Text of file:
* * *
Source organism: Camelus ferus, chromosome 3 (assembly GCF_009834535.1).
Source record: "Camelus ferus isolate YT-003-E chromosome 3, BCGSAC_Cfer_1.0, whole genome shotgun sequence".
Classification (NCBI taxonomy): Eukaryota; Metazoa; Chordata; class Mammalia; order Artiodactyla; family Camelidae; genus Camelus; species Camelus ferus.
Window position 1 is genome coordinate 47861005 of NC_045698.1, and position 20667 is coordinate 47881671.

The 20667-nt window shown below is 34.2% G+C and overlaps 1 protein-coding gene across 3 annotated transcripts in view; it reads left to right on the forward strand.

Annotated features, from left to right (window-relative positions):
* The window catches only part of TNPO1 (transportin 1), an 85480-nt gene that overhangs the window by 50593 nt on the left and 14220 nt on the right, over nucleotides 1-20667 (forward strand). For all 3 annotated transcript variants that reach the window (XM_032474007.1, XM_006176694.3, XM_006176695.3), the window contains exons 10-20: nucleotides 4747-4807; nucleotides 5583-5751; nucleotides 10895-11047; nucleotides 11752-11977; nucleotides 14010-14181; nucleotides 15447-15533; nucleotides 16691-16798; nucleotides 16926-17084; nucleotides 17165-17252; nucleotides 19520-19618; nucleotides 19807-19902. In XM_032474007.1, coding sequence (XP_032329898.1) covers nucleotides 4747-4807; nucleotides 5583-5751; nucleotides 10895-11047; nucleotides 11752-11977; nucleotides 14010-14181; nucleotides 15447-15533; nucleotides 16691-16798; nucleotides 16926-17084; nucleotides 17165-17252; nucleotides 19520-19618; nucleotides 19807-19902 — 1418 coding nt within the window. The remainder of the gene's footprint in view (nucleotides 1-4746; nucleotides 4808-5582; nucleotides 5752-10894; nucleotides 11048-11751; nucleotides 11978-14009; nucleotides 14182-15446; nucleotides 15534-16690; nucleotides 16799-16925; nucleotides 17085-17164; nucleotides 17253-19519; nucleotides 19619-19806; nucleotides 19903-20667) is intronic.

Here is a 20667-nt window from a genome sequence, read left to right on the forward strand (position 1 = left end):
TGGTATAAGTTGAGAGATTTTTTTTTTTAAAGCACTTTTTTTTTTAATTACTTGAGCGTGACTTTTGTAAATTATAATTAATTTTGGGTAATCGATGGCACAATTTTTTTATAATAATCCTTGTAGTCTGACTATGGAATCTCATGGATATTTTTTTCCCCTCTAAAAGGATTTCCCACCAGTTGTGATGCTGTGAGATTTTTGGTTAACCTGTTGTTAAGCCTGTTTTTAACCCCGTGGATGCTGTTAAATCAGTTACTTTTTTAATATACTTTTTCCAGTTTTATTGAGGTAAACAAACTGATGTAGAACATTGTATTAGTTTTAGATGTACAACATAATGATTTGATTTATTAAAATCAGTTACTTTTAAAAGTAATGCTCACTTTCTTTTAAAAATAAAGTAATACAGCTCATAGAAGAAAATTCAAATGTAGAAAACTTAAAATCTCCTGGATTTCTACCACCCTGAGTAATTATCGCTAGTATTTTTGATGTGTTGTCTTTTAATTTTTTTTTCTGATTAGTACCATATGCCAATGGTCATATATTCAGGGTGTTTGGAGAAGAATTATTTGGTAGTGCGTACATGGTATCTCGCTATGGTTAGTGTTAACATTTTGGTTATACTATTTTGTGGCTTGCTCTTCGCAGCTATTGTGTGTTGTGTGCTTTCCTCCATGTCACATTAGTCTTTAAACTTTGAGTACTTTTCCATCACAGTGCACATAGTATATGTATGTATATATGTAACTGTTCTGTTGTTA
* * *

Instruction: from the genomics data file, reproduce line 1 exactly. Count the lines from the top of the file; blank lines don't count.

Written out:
Source organism: Camelus ferus, chromosome 3 (assembly GCF_009834535.1).